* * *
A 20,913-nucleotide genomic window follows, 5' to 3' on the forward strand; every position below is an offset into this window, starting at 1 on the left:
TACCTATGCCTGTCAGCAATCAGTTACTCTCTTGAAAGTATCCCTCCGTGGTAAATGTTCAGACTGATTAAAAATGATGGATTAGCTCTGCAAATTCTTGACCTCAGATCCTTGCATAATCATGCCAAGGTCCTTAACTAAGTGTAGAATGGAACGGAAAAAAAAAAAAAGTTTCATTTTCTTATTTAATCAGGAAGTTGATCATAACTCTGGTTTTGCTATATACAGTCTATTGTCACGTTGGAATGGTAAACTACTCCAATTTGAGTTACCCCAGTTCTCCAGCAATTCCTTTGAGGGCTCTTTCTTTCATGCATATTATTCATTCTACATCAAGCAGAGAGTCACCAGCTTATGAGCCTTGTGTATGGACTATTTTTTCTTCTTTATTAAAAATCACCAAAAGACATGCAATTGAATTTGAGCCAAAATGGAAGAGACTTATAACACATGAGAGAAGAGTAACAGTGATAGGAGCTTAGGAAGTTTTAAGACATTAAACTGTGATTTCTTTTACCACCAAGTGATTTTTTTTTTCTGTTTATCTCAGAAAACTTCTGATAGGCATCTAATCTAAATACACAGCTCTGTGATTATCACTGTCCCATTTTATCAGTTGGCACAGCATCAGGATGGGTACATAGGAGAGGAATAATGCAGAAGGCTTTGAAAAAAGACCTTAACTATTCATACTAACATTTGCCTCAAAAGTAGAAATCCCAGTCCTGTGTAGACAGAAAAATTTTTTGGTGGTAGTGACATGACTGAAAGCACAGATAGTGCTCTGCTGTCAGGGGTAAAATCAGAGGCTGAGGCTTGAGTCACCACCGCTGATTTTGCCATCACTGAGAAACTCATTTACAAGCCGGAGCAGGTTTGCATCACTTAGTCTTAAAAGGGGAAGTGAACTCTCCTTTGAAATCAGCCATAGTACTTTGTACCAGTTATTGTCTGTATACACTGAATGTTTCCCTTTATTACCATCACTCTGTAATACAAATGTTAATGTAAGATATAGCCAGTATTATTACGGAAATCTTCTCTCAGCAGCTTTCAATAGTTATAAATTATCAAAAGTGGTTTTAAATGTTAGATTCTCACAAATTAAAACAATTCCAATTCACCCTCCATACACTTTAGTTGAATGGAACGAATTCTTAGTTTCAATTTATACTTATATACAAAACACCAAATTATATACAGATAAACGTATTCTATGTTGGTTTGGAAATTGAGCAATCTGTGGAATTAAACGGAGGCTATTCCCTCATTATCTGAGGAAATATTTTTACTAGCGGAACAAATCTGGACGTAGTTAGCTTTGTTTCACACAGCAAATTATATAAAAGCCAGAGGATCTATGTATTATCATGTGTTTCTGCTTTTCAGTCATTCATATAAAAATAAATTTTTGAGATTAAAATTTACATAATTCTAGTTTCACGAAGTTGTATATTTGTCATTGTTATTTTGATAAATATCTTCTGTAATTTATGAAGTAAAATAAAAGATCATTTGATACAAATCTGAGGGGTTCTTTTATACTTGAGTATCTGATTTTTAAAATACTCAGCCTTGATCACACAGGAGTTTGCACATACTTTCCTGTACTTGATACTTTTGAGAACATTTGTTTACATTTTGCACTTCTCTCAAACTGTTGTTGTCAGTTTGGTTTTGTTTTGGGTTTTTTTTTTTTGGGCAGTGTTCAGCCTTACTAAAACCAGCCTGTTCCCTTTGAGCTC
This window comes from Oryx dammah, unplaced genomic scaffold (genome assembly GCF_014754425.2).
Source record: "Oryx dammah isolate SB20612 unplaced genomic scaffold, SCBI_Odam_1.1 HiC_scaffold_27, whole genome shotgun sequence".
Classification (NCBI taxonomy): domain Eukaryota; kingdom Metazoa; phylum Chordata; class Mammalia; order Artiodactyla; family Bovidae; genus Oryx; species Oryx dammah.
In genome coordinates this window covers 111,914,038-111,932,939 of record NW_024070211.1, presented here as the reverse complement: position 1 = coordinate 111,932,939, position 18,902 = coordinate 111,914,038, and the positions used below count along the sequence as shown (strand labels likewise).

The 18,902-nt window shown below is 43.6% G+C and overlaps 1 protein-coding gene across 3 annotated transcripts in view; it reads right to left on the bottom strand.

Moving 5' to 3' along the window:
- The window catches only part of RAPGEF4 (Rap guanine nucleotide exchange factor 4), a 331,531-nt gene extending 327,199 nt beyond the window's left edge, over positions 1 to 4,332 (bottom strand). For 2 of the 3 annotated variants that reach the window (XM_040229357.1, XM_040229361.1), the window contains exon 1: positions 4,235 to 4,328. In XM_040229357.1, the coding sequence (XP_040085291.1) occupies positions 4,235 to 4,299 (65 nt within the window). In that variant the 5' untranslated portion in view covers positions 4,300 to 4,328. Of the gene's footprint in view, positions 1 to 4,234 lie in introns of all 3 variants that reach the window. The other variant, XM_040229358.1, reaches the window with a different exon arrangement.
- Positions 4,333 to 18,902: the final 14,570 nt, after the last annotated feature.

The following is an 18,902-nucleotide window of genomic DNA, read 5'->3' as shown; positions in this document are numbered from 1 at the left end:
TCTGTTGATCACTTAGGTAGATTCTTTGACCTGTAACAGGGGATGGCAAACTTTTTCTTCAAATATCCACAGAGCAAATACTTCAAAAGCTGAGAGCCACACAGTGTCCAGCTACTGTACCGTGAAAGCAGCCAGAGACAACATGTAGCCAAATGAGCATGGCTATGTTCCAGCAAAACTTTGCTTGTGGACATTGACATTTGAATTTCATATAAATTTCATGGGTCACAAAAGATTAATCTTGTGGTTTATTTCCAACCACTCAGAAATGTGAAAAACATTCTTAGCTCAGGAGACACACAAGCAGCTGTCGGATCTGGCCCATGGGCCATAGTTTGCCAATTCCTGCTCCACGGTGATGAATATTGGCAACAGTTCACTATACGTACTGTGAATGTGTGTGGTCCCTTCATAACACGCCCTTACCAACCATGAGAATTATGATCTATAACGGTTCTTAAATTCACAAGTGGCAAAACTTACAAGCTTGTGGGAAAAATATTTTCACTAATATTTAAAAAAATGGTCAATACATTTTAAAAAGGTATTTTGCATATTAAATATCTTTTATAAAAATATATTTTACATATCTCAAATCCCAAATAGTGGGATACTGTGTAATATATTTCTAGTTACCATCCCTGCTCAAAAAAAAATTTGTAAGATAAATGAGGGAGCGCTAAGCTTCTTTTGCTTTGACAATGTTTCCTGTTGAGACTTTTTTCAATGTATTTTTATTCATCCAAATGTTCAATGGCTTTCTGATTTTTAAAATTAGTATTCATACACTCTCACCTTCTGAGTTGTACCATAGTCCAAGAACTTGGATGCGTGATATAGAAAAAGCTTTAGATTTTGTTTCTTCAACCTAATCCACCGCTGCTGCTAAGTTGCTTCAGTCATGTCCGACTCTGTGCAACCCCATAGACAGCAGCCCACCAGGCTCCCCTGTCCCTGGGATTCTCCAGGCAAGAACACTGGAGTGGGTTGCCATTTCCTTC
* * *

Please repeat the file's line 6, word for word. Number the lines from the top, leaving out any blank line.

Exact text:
In genome coordinates this window covers 111,914,038-111,932,939 of record NW_024070211.1, presented here as the reverse complement: position 1 = coordinate 111,932,939, position 18,902 = coordinate 111,914,038, and the positions used below count along the sequence as shown (strand labels likewise).